Status: This is an in-progress, unapproved draft.

Headings add structure and meaning to pages by labeling each content part and indicating the relative importance of those parts.

Assistive technologies and some browsers provide mechanisms to present a list of headings to the user that allows users to jump to individual headings. Headings also provide visual clues that help to skim the page or find a specific section, this is especially useful for people that are easily distracted.

Heading levels

It is good practice to nest headings properly. When stepping down through headings, skipping levels should be avoided. That means that an <h1> is followed by an <h1> or <h2>, an <h2> is followed by a <h2> or <h3> etc. When stepping up through headings it is perfectly legitimate to skip any number of levels.

Note: HTML5 has introduced an outline algorithm that assigns heading levels based on how deep sectioning elements are nested inside each other, regardless of the actual heading level. At the time of writing, this is not supported by any browser or assistive technology and should not be used.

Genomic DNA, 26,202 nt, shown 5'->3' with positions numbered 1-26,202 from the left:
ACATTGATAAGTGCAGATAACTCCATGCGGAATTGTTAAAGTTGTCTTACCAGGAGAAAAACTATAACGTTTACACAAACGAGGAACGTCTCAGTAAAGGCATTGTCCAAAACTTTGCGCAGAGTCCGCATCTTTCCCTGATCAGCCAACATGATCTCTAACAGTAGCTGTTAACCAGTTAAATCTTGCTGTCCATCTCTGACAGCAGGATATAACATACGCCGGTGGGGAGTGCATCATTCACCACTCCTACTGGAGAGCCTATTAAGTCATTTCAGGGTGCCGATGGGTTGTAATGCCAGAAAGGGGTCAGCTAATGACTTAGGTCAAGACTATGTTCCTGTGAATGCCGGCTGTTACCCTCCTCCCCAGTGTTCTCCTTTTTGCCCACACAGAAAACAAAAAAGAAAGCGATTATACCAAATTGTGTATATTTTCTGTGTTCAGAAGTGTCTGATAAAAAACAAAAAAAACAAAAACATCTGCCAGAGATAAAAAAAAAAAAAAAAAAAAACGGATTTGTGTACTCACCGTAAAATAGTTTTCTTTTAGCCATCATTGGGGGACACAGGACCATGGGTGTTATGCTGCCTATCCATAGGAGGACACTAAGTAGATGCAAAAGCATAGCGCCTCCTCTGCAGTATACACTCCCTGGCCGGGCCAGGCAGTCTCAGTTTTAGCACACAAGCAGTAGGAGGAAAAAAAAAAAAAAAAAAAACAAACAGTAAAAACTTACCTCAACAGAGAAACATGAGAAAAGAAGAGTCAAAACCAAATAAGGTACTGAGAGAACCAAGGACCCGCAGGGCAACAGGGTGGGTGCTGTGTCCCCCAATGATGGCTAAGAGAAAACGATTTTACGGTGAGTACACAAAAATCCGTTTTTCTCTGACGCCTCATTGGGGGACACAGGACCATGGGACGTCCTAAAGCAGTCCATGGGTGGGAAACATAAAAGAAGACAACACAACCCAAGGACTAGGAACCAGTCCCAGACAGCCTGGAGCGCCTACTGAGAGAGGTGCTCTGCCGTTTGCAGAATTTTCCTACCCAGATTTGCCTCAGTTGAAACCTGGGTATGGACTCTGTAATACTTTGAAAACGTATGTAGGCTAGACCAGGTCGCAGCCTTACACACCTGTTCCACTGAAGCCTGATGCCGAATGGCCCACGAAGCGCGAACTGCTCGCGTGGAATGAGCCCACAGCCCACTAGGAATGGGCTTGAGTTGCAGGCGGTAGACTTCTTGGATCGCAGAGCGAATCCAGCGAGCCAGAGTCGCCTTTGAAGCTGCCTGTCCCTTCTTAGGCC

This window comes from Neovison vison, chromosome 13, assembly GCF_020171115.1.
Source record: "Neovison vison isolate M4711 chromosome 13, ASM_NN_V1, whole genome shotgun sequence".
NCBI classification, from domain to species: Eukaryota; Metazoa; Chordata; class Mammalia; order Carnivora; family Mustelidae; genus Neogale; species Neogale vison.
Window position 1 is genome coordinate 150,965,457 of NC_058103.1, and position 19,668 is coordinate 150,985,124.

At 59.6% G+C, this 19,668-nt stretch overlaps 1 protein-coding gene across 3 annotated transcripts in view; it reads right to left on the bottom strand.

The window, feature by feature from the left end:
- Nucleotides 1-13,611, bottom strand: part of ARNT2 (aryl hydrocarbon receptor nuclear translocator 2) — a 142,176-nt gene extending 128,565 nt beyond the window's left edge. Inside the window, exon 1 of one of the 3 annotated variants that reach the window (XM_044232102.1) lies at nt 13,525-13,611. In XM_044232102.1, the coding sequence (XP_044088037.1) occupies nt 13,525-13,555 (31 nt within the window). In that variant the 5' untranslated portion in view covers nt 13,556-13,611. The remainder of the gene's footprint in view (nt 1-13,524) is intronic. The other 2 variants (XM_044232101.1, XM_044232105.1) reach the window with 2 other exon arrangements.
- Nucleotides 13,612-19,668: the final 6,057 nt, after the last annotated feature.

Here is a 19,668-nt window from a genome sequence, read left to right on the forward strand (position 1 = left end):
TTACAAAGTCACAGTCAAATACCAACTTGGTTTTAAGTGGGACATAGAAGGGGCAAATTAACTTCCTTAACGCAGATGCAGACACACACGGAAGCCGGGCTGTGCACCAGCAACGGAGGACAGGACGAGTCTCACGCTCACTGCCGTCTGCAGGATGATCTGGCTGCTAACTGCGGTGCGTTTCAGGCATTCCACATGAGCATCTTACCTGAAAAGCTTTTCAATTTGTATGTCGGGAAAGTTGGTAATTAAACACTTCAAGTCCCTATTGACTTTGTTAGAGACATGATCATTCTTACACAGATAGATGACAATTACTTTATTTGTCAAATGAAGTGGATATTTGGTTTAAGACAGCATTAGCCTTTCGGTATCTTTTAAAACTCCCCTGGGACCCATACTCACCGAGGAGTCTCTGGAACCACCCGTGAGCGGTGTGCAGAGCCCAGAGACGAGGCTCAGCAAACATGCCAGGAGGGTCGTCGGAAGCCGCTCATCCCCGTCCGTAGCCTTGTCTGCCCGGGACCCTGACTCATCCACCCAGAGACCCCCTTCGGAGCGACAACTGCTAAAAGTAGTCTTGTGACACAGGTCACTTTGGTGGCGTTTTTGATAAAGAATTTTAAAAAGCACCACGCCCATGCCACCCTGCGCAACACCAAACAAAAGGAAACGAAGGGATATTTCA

Organize main page content

When looking at the content, the highest available heading level should be used to mark up the heading of the main content, as this makes it easy to discover. Ideally use an <h1> or <h2>.

Code snippet: Showing only headings
<h1>An inside look at the new SpaceBear 8™</h1>
  <h2>Cotton Fur</h2>
  <h2>Sapphire Eyes</h2>
  <h2>Synthetic Felt Paws</h2>

Organize page sections

Similar to landmarks, headings can be used to give users a way of navigating through web pages. To do this, each section of the page (for example navigation) has its own heading, describing what can be found in the section. Often the heading levels are similar to this example:

Code snippet: Showing only headings
<h1>SpaceTeddy Inc.</h1>
    <h3>More news</h3>
    <h3>What our clients say</h3>
  <h2>An inside look at the new SpaceBear 8™</h2>
    <h3>Cotton Fur</h3>
    <h3>Saphire Eyes</h3>
    <h3>Syntetic Felt Paws</h3>
    <h3>About the company</h3>
    <h3>Our retail stores</h3>

The first heading in such cases is usually the page name. In this case, the heading of the actual content is hard to find between headings that describe the page structure. If possible use labeled landmarks to mark up the page structure as the provide more meaning to assistive technologies.

The following WCAG 2.0 resources are directly related to this page. Relationship to WCAG 2.0 provides more background information.

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